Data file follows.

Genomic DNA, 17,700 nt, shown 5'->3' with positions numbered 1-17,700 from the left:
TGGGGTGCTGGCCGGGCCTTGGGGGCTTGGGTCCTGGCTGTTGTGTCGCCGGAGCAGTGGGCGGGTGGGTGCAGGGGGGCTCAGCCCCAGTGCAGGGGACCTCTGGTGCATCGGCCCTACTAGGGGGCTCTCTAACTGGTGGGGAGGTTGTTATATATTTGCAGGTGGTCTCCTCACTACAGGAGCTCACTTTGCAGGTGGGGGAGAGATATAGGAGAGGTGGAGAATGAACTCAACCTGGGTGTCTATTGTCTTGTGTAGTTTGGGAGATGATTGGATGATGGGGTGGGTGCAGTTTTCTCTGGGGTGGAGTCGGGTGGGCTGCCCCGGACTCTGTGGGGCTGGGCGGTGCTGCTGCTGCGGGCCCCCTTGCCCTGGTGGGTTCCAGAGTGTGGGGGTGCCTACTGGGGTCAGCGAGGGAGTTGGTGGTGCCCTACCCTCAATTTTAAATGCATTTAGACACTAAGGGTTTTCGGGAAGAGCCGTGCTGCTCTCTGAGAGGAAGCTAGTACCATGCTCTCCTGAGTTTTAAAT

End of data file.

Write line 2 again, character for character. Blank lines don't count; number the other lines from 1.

TGGGGTGCTGGCCGGGCCTTGGGGGCTTGGGTCCTGGCTGTTGTGTCGCCGGAGCAGTGGGCGGGTGGGTGCAGGGGGGCTCAGCCCCAGTGCAGGGGACCTCTGGTGCATCGGCCCTACTAGGGGGCTCTCTAACTGGTGGGGAGGTTGTTATATATTTGCAGGTGGTCTCCTCACTACAGGAGCTCACTTTGCAGGTGGGGGAGAGATATAGGAGAGGTGGAGAATGAACTCAACCTGGGTGTCTATTGTCTTGTGTAGTTTGGGAGATGATTGGATGATGGGGTGGGTGCAGTTTTCTCTGGGGTGGAGTCGGGTGGGCTGCCCCGGACTCTGTGGGGCTGGGCGGTGCTGCTGCTGCGGGCCCCCTTGCCCTGGTGGGTTCCAGAGTGTGGGGGTGCCTACTGGGGTCAGCGAGGGAGTTGGTGGTGCCCTACCCTCAATTTTAAATGCATTTAGACACTAAGGGTTTTCGGGAAGAGCCGTGCTGCTCTCTGAGAGGAAGCTAGTACCATGCTCTCCTGAGTTTTAAAT